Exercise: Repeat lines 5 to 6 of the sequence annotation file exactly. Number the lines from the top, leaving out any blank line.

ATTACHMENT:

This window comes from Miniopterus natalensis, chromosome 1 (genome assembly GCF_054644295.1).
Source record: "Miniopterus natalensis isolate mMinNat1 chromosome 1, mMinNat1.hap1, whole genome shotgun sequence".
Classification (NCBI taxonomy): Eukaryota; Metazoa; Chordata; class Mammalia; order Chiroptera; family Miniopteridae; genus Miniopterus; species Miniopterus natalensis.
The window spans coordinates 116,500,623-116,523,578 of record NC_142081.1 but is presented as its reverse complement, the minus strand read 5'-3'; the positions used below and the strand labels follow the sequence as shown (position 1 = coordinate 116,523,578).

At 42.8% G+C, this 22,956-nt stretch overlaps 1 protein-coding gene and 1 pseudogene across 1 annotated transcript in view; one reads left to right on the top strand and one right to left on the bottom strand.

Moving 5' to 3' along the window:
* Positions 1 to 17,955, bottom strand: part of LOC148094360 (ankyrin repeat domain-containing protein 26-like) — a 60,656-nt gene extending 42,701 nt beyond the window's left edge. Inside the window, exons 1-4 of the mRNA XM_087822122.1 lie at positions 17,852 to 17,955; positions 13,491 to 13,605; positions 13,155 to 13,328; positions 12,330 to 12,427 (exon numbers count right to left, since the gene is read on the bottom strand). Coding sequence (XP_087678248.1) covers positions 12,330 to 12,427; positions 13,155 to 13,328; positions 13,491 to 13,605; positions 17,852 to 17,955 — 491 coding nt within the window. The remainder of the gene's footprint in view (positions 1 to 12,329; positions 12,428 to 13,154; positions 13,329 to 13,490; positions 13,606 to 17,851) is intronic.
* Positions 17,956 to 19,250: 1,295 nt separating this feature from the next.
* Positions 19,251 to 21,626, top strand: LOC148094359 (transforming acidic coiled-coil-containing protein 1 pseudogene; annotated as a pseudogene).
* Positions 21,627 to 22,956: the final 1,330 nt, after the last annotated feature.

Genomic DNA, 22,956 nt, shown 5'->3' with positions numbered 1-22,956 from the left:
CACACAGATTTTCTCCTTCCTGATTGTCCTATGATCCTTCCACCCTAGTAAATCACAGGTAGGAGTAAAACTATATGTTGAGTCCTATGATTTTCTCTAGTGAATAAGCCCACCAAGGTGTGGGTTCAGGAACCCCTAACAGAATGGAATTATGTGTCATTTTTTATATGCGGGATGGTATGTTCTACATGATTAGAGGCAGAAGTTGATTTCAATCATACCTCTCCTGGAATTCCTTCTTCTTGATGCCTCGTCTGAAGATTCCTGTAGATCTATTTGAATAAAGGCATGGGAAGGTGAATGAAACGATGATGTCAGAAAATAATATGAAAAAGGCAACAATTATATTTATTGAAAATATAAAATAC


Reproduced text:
At 42.8% G+C, this 22,956-nt stretch overlaps 1 protein-coding gene and 1 pseudogene across 1 annotated transcript in view; one reads left to right on the top strand and one right to left on the bottom strand.

Moving 5' to 3' along the window: